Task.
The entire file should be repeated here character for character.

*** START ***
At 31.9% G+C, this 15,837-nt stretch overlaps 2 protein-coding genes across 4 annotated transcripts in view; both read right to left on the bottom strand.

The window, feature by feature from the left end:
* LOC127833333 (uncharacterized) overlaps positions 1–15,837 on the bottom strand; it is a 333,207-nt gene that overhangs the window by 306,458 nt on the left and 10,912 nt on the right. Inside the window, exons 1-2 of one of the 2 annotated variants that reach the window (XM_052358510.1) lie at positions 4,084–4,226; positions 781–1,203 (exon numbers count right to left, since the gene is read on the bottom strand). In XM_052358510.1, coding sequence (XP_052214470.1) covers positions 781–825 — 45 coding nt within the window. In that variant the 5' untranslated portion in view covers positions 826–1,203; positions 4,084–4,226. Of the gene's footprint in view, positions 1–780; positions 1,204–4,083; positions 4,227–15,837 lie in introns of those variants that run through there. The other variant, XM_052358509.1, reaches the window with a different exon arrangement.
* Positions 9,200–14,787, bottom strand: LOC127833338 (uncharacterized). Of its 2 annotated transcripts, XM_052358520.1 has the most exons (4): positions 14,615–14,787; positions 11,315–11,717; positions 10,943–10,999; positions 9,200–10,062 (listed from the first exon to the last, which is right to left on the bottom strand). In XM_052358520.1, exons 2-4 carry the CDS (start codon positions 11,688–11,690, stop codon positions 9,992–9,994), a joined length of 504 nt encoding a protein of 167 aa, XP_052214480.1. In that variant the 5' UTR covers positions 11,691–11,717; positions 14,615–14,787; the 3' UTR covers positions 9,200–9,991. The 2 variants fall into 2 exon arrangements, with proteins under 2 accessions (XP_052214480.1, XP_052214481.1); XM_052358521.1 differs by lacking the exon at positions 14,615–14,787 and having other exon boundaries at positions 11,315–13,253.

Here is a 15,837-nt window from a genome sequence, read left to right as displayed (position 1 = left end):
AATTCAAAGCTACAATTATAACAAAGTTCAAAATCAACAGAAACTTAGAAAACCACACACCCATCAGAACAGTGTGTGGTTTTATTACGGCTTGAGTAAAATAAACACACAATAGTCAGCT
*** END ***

At 31.9% G+C, this 15,837-nt stretch overlaps 2 protein-coding genes across 4 annotated transcripts in view; both read right to left on the bottom strand.

The window, feature by feature from the left end:
* LOC127833333 (uncharacterized) overlaps positions 1–15,837 on the bottom strand; it is a 333,207-nt gene that overhangs the window by 306,458 nt on the left and 10,912 nt on the right. Inside the window, exons 1-2 of one of the 2 annotated variants that reach the window (XM_052358510.1) lie at positions 4,084–4,226; positions 781–1,203 (exon numbers count right to left, since the gene is read on the bottom strand). In XM_052358510.1, coding sequence (XP_052214470.1) covers positions 781–825 — 45 coding nt within the window. In that variant the 5' untranslated portion in view covers positions 826–1,203; positions 4,084–4,226. Of the gene's footprint in view, positions 1–780; positions 1,204–4,083; positions 4,227–15,837 lie in introns of those variants that run through there. The other variant, XM_052358509.1, reaches the window with a different exon arrangement.
* Positions 9,200–14,787, bottom strand: LOC127833338 (uncharacterized). Of its 2 annotated transcripts, XM_052358520.1 has the most exons (4): positions 14,615–14,787; positions 11,315–11,717; positions 10,943–10,999; positions 9,200–10,062 (listed from the first exon to the last, which is right to left on the bottom strand). In XM_052358520.1, exons 2-4 carry the CDS (start codon positions 11,688–11,690, stop codon positions 9,992–9,994), a joined length of 504 nt encoding a protein of 167 aa, XP_052214480.1. In that variant the 5' UTR covers positions 11,691–11,717; positions 14,615–14,787; the 3' UTR covers positions 9,200–9,991. The 2 variants fall into 2 exon arrangements, with proteins under 2 accessions (XP_052214480.1, XP_052214481.1); XM_052358521.1 differs by lacking the exon at positions 14,615–14,787 and having other exon boundaries at positions 11,315–13,253.

Here is a 15,837-nt window from a genome sequence, read left to right as displayed (position 1 = left end):
AATTCAAAGCTACAATTATAACAAAGTTCAAAATCAACAGAAACTTAGAAAACCACACACCCATCAGAACAGTGTGTGGTTTTATTACGGCTTGAGTAAAATAAACACACAATAGTCAGCT